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Update: Senior-focused issues at heart of show marking International Seniors Day

Feel invisible; not of any use as you age? Sometimes you gotta laugh, yes, but there's room for thoughtful consideration in this senior-focused production, too.

When the board of Edmonton Musical Theatre (EMT) applied for a grant from the New Horizons for Seniors Program, it hoped to present a work focused on elder abuse. But how to create something musical, entertaining and even--perhaps-- funny about the subject? Enter local playwright and director Timothy Anderson, who has a bit of a knack in bringing a light touch to serious subjects, and has done it before in past fringe productions (genocide of Indigenous peoples and child abuse by priests, for example).

Anderson is a great choice to lead the cast of EMT's 'I'm Still Here', which brings together an ensemble of 16 locals (ranging in age from 55-85) for a 60-minute juke-box-style song and sketch effort tackling issues that matter to that demographic; everything from 'exploitation and aggressive advocates to scheming siblings and bedpan burnout'. The material for the show was collected through interviews with community seniors and cast members sharing their own stories--positive and negative--about ageism, family discord and elder abuse--which can be financial, emotional or physical.

"I had many of these rather horrible situations with elders in my own life--some of the challenges of what are supposed to be the 'golden years', but I told everyone this would be a comedy, and it is," said Anderson, who wrote and directs the piece, along with music direction from Brad Heintzman. "The music ranges from golden age tunes to current Broadway songs--some of them highly irreverent."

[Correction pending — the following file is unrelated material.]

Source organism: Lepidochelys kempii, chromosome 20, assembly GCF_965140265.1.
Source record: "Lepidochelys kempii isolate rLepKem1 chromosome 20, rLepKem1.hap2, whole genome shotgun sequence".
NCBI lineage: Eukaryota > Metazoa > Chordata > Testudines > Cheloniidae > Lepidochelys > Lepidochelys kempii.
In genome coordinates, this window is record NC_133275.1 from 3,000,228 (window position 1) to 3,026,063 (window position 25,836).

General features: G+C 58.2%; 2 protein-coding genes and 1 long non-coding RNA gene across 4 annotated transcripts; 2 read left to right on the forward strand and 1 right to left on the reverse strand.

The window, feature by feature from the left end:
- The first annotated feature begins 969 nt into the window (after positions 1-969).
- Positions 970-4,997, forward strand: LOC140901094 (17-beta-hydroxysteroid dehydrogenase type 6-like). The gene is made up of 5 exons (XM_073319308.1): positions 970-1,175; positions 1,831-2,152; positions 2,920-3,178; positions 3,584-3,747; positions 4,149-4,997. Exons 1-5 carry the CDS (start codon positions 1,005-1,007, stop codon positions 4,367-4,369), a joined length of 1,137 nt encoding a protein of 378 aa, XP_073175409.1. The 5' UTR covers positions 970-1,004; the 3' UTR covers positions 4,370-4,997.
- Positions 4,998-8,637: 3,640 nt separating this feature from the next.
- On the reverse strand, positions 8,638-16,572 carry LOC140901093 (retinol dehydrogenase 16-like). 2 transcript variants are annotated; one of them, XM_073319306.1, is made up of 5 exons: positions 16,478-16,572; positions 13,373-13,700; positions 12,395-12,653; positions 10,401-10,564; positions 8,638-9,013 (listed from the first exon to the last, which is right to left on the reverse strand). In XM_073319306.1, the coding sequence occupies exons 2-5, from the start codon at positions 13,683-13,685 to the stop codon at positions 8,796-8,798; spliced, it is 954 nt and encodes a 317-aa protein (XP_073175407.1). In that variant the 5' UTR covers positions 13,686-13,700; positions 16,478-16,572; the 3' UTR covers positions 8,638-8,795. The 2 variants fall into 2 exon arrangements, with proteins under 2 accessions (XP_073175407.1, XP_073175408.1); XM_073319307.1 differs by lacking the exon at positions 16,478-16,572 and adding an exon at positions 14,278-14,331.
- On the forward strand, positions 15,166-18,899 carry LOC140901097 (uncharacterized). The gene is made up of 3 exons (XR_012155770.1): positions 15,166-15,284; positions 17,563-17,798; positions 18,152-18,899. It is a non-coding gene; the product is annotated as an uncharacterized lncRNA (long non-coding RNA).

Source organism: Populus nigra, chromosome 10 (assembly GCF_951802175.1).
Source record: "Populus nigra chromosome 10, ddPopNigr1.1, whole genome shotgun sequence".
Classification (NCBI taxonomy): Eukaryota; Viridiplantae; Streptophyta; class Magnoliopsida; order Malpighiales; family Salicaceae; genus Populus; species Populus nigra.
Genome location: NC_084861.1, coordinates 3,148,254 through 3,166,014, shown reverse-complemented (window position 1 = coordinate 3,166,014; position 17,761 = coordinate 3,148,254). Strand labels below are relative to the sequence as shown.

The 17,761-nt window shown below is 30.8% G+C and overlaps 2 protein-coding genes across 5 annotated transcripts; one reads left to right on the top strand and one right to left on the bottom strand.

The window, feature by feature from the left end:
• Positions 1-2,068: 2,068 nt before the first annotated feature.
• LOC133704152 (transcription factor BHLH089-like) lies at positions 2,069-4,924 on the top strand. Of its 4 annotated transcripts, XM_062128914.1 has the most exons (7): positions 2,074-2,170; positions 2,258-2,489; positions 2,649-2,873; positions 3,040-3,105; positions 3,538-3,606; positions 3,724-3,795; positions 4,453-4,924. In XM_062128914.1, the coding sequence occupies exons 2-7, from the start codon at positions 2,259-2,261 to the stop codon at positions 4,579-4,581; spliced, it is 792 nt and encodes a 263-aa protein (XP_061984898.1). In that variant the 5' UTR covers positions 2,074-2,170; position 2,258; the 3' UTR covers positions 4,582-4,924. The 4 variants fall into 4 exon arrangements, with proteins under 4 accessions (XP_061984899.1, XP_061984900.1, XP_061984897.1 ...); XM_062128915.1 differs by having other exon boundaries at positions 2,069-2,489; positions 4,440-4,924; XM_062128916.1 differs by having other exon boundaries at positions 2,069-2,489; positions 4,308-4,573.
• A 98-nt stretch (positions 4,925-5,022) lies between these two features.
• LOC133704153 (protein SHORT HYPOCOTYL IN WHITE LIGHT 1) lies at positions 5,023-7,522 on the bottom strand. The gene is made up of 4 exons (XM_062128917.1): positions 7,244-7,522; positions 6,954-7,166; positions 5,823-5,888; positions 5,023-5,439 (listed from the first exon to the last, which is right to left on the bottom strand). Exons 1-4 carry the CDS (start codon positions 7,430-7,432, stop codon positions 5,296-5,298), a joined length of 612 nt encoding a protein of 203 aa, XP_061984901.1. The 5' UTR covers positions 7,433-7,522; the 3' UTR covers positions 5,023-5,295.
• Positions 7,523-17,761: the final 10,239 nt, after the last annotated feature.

"But the piece is shaped and acted by seniors with humour, wisdom and drama. Listen to your elders."

The story takes shape through a game show, Jeopardy-style setting, where contestants answer questions (with related skits and songs) on issues facing seniors. For Edmonton senior Maria Yakula, who plays the game show's emcee, and accompanies many a song on ukulele, it's been a meaningful and exhilarating run.

"This is my first show with EMT--it's a challenge but the subject is so worthwhile," she said.

"If the audience gets half of what we're putting into the show, all the meaning put in to each song and bit of action, it'll percolate." said Anderson.

The cast includes Angela Springate, Barb Hubbard, Brenda Remin, Chips Reid, Christie Mawer, Karen Sucie, Kärin Thomas, Laura Eschak, Lisa Simone Swaren, Maria Yakula, Morgan Smith, Rhonda Kozuska, Joyce Mellott, Shirley Perry, Susan Rasko, and James McBride.

After a successful run at the Edmonton Fringe Fest, EMT is remounting the show for two performances (6 p.m. and 8 p.m.) on October 1, to mark International Seniors Day. See for tickets; adults $15, youth/seniors $10. Shows are at Woodcroft Community Hall, 13915 115 Ave.